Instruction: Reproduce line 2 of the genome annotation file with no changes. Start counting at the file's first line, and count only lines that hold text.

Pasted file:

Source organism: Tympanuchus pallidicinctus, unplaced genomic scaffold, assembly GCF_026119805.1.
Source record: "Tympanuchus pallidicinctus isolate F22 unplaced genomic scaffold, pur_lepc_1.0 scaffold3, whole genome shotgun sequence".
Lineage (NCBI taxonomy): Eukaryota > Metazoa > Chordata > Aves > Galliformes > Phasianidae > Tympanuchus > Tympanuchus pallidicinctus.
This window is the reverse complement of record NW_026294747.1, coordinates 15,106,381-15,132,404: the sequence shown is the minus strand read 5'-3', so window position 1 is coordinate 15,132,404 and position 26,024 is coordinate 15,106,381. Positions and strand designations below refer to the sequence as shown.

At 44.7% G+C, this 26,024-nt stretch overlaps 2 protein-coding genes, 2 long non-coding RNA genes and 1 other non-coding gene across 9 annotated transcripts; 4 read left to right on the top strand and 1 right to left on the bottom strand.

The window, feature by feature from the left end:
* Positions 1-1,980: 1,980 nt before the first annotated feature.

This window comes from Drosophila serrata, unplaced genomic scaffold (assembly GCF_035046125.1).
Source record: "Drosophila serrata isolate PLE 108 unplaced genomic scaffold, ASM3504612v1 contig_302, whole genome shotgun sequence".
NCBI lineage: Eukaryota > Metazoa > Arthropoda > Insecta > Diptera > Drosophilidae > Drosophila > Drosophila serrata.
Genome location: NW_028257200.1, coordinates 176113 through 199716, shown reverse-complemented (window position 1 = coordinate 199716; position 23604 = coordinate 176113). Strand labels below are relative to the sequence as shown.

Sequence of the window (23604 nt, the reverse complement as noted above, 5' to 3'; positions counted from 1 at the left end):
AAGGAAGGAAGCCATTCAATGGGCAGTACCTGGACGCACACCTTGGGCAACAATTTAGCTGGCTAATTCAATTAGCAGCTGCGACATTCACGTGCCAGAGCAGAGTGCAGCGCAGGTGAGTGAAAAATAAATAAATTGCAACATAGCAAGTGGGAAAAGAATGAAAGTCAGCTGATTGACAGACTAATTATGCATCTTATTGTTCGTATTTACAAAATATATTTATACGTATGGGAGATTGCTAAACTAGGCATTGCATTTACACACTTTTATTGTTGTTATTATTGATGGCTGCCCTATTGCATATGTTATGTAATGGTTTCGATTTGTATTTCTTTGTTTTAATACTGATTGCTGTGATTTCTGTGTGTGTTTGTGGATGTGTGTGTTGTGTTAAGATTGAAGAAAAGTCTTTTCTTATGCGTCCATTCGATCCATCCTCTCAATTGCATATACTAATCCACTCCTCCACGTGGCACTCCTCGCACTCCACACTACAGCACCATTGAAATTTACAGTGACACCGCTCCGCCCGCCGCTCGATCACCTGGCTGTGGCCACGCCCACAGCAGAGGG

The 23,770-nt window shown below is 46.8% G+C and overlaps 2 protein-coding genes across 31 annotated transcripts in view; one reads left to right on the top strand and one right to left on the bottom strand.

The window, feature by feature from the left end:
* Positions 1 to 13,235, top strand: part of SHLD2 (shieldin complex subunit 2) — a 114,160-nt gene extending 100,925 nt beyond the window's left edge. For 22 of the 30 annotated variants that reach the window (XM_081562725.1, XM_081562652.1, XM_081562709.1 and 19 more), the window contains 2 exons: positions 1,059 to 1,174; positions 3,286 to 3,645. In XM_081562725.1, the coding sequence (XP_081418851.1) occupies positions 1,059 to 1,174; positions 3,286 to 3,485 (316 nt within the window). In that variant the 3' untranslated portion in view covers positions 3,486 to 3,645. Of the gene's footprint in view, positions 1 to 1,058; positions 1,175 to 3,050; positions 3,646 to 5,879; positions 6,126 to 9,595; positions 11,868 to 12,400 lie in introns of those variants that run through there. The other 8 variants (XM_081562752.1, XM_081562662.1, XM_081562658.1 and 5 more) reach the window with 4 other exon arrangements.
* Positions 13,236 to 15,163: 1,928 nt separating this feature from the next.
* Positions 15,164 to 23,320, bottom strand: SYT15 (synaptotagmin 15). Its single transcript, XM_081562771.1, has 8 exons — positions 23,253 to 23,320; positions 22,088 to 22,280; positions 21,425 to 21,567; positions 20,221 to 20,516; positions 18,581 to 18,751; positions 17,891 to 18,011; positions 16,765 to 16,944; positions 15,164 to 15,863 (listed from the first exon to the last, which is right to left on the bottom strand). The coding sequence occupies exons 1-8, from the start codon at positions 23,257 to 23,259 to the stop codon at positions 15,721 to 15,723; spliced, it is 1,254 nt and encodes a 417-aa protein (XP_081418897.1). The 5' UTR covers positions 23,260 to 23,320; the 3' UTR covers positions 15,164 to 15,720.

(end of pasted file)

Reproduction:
Source record: "Tympanuchus pallidicinctus isolate F22 unplaced genomic scaffold, pur_lepc_1.0 scaffold3, whole genome shotgun sequence".